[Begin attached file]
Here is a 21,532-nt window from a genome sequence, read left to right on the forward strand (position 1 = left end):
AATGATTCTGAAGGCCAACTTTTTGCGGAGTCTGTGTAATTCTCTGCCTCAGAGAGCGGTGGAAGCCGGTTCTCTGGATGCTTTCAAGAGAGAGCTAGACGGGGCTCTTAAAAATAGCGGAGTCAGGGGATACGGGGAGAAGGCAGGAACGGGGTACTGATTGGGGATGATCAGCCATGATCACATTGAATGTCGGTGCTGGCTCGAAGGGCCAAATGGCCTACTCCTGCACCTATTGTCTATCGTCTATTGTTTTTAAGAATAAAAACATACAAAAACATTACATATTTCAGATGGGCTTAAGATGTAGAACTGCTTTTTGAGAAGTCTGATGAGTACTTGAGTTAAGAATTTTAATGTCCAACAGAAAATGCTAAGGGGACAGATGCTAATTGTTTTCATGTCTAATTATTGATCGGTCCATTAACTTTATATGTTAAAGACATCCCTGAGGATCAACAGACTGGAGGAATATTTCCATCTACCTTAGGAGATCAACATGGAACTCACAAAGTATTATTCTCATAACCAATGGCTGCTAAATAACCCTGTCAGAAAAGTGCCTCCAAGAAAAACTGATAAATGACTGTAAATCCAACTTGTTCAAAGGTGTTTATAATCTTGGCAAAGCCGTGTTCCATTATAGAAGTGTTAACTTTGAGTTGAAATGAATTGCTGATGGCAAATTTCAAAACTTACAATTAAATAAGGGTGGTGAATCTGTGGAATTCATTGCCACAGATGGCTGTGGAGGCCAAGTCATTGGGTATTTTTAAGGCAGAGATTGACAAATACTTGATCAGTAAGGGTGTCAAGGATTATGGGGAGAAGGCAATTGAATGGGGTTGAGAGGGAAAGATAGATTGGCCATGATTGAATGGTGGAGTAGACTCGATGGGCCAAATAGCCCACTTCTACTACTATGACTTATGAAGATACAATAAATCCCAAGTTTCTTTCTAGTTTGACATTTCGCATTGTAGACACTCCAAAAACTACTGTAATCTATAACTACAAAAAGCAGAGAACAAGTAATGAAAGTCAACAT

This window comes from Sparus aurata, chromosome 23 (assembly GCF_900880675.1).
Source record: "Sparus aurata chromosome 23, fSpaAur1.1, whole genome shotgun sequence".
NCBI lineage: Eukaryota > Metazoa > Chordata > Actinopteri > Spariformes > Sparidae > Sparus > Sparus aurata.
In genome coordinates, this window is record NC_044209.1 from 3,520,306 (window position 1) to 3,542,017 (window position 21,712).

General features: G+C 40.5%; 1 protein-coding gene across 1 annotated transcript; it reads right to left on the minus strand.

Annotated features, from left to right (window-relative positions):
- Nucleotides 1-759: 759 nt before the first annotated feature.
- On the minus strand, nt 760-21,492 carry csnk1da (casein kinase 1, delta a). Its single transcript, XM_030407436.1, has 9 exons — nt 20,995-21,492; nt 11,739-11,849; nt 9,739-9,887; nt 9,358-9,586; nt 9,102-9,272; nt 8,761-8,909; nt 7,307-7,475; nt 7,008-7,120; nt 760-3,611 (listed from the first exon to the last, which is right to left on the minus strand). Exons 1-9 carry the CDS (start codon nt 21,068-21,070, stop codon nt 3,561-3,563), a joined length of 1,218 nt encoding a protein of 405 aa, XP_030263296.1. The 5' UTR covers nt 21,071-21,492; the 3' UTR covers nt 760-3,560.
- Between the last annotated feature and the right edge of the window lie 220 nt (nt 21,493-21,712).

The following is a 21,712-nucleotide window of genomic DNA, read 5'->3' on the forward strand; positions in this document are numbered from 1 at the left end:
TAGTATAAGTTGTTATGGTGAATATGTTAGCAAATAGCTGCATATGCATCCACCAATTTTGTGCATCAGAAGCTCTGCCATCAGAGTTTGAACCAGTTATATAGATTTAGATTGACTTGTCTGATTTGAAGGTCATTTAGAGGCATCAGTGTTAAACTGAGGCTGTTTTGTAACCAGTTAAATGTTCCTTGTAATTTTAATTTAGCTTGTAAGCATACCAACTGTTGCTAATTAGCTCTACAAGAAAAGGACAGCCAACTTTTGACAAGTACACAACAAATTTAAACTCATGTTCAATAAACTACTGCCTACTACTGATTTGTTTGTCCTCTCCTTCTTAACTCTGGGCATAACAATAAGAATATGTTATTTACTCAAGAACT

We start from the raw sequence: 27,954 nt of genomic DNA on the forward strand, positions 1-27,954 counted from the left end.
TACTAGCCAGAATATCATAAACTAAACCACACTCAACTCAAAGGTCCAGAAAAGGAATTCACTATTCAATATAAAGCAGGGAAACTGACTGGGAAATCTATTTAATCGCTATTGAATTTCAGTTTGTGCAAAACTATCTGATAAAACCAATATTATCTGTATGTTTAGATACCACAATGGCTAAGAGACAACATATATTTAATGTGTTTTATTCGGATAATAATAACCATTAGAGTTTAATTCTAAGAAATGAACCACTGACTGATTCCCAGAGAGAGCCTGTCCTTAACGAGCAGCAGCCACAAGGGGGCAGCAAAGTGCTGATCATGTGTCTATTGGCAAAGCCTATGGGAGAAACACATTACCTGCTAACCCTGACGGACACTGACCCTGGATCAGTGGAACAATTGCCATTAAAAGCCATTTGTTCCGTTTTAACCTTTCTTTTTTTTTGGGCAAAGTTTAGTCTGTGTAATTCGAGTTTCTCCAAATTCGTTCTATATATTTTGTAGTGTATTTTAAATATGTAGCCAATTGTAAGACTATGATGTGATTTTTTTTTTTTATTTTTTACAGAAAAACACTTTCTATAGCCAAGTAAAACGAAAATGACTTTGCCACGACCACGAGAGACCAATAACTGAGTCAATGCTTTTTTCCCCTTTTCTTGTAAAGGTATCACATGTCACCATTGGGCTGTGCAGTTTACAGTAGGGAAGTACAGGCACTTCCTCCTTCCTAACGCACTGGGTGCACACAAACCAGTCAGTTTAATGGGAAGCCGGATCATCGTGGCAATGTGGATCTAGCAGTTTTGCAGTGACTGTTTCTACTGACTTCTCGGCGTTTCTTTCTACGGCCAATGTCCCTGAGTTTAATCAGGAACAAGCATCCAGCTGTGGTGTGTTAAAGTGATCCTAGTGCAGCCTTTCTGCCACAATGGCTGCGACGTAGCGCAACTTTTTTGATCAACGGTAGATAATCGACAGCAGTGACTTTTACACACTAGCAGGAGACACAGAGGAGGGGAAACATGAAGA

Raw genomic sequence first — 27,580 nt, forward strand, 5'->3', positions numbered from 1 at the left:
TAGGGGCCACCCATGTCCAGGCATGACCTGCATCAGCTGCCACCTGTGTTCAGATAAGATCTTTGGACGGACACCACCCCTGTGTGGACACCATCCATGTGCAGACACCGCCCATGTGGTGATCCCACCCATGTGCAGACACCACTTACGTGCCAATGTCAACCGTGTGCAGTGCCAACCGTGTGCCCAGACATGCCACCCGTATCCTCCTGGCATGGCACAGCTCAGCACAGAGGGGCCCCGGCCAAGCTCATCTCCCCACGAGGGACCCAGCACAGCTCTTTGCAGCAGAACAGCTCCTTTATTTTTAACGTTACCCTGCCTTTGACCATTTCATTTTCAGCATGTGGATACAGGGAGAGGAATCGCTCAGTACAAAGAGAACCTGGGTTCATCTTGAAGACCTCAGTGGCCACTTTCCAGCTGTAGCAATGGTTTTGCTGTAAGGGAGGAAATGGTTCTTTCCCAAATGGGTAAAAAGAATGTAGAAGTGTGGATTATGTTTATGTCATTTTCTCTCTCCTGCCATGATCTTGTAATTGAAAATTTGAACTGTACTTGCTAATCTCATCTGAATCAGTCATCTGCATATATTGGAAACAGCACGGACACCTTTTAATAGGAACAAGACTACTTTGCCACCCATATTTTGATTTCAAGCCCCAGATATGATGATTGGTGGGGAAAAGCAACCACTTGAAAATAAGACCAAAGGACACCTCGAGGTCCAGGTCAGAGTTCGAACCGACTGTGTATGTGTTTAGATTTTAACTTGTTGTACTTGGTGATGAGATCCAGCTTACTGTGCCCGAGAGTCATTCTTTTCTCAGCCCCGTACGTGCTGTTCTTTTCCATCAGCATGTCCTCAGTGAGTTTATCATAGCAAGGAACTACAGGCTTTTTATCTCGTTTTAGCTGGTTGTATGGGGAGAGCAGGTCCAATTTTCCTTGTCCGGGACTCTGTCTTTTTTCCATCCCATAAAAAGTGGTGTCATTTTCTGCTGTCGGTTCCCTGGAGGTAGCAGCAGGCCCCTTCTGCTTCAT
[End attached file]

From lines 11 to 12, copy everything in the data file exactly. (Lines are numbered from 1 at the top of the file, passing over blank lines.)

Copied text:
- Between the last annotated feature and the right edge of the window lie 220 nt (nt 21,493-21,712).

The following is a 21,712-nucleotide window of genomic DNA, read 5'->3' on the forward strand; positions in this document are numbered from 1 at the left end: